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Yeast Death

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gpogo

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I recently made a cider and left in in a carboy to age for a month or so. When I bottled I added the usual amount of corn sugar to give it carbonation. I just opened the first one 4 weeks after bottling and there is no carbonation.

In this case it isn't a bad thing, my next apfelwein batch I don't think I will carbonate.

Is there anyway to tell if the yeast is dead the next time I plan on carbonating a batch or do people generally add yeast in again when aging something and if you do add yeast what type of yeast should you use?

My main concern about this is I plan on doing the 08-08-08 Russian Imperial Stout(late start I know) in the next few weeks and when I finally bottle it I don't want to open up a flat beer a few weeks later.
 

zoebisch01

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What temperature are you holding the bottles at? I try to hold my bottles at the ferment temperature to carbonate. 4 weeks is long, but did you hear anything when you pried the cap? Also, did you try the Cider in the bottle and if so how was it in terms of carbonation on the tongue?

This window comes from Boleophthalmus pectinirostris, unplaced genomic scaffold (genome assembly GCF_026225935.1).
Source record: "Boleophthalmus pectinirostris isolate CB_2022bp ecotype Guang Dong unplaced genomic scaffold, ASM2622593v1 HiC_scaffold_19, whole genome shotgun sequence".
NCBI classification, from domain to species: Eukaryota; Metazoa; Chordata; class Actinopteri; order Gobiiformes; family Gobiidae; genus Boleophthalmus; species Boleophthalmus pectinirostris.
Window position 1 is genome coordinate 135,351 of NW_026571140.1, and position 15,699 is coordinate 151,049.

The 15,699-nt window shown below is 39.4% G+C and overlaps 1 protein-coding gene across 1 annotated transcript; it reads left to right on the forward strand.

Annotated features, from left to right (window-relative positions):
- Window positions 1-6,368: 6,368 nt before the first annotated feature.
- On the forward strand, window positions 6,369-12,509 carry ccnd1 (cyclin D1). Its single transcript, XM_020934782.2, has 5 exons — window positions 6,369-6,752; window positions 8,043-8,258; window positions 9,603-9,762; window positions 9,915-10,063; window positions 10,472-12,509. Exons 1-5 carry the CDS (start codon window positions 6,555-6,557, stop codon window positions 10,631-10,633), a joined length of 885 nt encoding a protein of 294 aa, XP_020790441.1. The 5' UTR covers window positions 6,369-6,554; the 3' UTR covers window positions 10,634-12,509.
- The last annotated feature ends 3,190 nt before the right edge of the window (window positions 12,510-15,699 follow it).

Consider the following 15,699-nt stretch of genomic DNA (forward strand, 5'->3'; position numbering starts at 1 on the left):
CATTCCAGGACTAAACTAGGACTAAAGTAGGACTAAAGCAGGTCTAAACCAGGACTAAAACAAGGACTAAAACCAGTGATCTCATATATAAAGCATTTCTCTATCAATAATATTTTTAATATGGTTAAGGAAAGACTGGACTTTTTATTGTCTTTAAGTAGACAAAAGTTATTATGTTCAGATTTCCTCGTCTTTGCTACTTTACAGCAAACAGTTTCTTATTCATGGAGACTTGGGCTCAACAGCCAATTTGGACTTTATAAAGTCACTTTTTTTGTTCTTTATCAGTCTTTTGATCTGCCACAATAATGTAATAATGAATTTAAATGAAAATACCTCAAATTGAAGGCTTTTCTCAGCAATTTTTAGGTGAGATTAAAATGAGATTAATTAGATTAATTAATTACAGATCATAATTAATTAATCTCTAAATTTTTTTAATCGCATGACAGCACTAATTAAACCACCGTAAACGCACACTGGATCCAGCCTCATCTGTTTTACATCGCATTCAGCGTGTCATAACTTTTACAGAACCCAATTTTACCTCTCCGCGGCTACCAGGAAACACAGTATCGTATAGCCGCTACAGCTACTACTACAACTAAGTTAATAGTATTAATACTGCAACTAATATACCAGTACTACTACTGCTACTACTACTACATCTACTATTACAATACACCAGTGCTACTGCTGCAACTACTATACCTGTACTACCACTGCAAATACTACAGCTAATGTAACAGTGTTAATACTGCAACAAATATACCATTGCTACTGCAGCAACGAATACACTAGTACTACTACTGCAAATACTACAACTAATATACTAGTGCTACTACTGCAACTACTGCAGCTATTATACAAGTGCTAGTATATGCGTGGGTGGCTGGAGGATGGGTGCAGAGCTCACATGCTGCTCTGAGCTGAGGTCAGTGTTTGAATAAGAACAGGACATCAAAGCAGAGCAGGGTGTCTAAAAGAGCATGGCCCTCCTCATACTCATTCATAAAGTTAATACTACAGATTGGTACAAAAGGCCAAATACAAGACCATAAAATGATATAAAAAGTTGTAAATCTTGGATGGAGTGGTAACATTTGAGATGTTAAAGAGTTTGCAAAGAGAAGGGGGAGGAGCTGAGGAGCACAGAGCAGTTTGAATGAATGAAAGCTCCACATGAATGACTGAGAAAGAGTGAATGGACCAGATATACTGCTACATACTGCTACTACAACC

I personally have never had to add yeast, even after several months of aging in a carboy. I have done it with Lagers as a security though. All you need is to sprinkle a tiny bit of dry yeast (I prefer Lager, that way it can go right into my cool cellar) into the carboy a few days before bottling.
 
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gpogo

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Bottles were kept at 65-72 F. I recall a very faint psh noise when I opened. I'll try checking another bottle later tonight and report back. Thanks.
 

shafferpilot

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Just to test the yeast, warm one bottle up to like 80 degrees by leaving it on top of a TV or something. Then leave it at room temp for a couple more days. If there are any live yeast in there, it will be carbed. If that works out, take each bottle and invert it and swirl it to re-suspend the yeast. Then wait another week or two and try one again.
 

zoebisch01

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It seems to me that Cider tends to allow for more C02 to stay in the actual liquid other than forming a head. I am not sure how much sense that makes or if it is entirely true, but that is just how it seemed to me. F'instance, last year's batch I carbed by priming with more than 5 oz Corn Sugar for 5 gallons. (may have even been 6 iirc). It is well carbonated but more like a thing where you see the bubbles cascading up in the liquid and not so much as a head. In fact I don't recall anything but a faint brief head (been a while since I have had some).
 
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